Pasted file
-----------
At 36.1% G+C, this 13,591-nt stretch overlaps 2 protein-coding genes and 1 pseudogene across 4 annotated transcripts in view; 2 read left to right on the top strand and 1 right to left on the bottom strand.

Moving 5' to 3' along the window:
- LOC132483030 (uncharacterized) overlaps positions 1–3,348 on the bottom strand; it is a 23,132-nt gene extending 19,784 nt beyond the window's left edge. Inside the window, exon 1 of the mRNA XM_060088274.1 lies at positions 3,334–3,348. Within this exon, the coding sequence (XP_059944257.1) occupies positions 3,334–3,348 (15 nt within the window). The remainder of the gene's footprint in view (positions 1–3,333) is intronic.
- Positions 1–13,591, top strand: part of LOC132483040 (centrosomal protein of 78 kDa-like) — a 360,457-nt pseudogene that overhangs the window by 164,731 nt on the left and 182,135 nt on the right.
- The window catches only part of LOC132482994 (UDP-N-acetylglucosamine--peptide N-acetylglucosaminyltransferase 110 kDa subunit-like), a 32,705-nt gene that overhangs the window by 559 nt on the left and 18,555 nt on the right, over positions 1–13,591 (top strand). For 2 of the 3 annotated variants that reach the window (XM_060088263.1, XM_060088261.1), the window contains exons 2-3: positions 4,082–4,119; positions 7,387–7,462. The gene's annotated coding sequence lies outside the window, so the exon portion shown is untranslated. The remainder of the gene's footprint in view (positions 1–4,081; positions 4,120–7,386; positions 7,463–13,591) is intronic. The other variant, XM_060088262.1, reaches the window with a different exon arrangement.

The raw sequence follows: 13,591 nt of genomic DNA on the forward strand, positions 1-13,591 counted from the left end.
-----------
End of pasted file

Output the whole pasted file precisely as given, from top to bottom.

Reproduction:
At 36.1% G+C, this 13,591-nt stretch overlaps 2 protein-coding genes and 1 pseudogene across 4 annotated transcripts in view; 2 read left to right on the top strand and 1 right to left on the bottom strand.

Moving 5' to 3' along the window:
- LOC132483030 (uncharacterized) overlaps positions 1–3,348 on the bottom strand; it is a 23,132-nt gene extending 19,784 nt beyond the window's left edge. Inside the window, exon 1 of the mRNA XM_060088274.1 lies at positions 3,334–3,348. Within this exon, the coding sequence (XP_059944257.1) occupies positions 3,334–3,348 (15 nt within the window). The remainder of the gene's footprint in view (positions 1–3,333) is intronic.
- Positions 1–13,591, top strand: part of LOC132483040 (centrosomal protein of 78 kDa-like) — a 360,457-nt pseudogene that overhangs the window by 164,731 nt on the left and 182,135 nt on the right.
- The window catches only part of LOC132482994 (UDP-N-acetylglucosamine--peptide N-acetylglucosaminyltransferase 110 kDa subunit-like), a 32,705-nt gene that overhangs the window by 559 nt on the left and 18,555 nt on the right, over positions 1–13,591 (top strand). For 2 of the 3 annotated variants that reach the window (XM_060088263.1, XM_060088261.1), the window contains exons 2-3: positions 4,082–4,119; positions 7,387–7,462. The gene's annotated coding sequence lies outside the window, so the exon portion shown is untranslated. The remainder of the gene's footprint in view (positions 1–4,081; positions 4,120–7,386; positions 7,463–13,591) is intronic. The other variant, XM_060088262.1, reaches the window with a different exon arrangement.

The raw sequence follows: 13,591 nt of genomic DNA on the forward strand, positions 1-13,591 counted from the left end.